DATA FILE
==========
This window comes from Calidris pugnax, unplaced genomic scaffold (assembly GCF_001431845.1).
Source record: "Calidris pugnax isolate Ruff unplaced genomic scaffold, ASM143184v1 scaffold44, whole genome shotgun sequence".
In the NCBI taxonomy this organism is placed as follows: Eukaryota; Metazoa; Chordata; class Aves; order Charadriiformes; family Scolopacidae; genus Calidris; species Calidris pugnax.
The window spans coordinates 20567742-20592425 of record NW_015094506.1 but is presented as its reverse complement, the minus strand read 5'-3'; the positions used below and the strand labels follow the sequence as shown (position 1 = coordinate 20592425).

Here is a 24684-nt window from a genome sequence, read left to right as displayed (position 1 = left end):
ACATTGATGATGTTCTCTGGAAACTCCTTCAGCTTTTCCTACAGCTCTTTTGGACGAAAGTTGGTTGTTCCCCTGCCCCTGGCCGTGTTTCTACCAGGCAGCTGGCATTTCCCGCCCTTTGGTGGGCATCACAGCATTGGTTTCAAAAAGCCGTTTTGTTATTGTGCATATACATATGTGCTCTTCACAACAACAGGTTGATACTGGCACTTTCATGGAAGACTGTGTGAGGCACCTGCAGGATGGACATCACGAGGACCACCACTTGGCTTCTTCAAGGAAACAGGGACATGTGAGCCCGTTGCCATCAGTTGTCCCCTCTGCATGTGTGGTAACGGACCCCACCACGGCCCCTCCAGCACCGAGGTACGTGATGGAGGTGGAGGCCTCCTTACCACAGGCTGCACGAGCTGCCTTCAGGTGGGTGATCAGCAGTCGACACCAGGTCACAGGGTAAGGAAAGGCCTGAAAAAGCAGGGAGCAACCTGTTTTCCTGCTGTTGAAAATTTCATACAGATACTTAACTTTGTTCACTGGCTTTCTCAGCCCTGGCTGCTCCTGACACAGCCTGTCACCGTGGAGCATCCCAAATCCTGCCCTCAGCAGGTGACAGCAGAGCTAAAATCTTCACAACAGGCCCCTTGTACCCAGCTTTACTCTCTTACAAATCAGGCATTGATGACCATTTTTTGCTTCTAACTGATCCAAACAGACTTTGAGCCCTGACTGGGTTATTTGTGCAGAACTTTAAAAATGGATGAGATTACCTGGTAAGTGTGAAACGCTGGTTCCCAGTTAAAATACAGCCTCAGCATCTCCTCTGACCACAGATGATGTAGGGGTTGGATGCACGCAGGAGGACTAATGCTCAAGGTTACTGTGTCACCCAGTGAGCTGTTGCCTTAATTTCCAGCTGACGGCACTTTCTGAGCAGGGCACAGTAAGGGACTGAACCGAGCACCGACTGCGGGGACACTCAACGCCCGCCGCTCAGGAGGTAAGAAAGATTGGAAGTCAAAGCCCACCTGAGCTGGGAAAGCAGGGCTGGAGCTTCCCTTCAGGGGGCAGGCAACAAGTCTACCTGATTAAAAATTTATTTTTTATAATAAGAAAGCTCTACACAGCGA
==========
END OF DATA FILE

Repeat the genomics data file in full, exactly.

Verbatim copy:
This window comes from Calidris pugnax, unplaced genomic scaffold (assembly GCF_001431845.1).
Source record: "Calidris pugnax isolate Ruff unplaced genomic scaffold, ASM143184v1 scaffold44, whole genome shotgun sequence".
In the NCBI taxonomy this organism is placed as follows: Eukaryota; Metazoa; Chordata; class Aves; order Charadriiformes; family Scolopacidae; genus Calidris; species Calidris pugnax.
The window spans coordinates 20567742-20592425 of record NW_015094506.1 but is presented as its reverse complement, the minus strand read 5'-3'; the positions used below and the strand labels follow the sequence as shown (position 1 = coordinate 20592425).

Here is a 24684-nt window from a genome sequence, read left to right as displayed (position 1 = left end):
ACATTGATGATGTTCTCTGGAAACTCCTTCAGCTTTTCCTACAGCTCTTTTGGACGAAAGTTGGTTGTTCCCCTGCCCCTGGCCGTGTTTCTACCAGGCAGCTGGCATTTCCCGCCCTTTGGTGGGCATCACAGCATTGGTTTCAAAAAGCCGTTTTGTTATTGTGCATATACATATGTGCTCTTCACAACAACAGGTTGATACTGGCACTTTCATGGAAGACTGTGTGAGGCACCTGCAGGATGGACATCACGAGGACCACCACTTGGCTTCTTCAAGGAAACAGGGACATGTGAGCCCGTTGCCATCAGTTGTCCCCTCTGCATGTGTGGTAACGGACCCCACCACGGCCCCTCCAGCACCGAGGTACGTGATGGAGGTGGAGGCCTCCTTACCACAGGCTGCACGAGCTGCCTTCAGGTGGGTGATCAGCAGTCGACACCAGGTCACAGGGTAAGGAAAGGCCTGAAAAAGCAGGGAGCAACCTGTTTTCCTGCTGTTGAAAATTTCATACAGATACTTAACTTTGTTCACTGGCTTTCTCAGCCCTGGCTGCTCCTGACACAGCCTGTCACCGTGGAGCATCCCAAATCCTGCCCTCAGCAGGTGACAGCAGAGCTAAAATCTTCACAACAGGCCCCTTGTACCCAGCTTTACTCTCTTACAAATCAGGCATTGATGACCATTTTTTGCTTCTAACTGATCCAAACAGACTTTGAGCCCTGACTGGGTTATTTGTGCAGAACTTTAAAAATGGATGAGATTACCTGGTAAGTGTGAAACGCTGGTTCCCAGTTAAAATACAGCCTCAGCATCTCCTCTGACCACAGATGATGTAGGGGTTGGATGCACGCAGGAGGACTAATGCTCAAGGTTACTGTGTCACCCAGTGAGCTGTTGCCTTAATTTCCAGCTGACGGCACTTTCTGAGCAGGGCACAGTAAGGGACTGAACCGAGCACCGACTGCGGGGACACTCAACGCCCGCCGCTCAGGAGGTAAGAAAGATTGGAAGTCAAAGCCCACCTGAGCTGGGAAAGCAGGGCTGGAGCTTCCCTTCAGGGGGCAGGCAACAAGTCTACCTGATTAAAAATTTATTTTTTATAATAAGAAAGCTCTACACAGCGA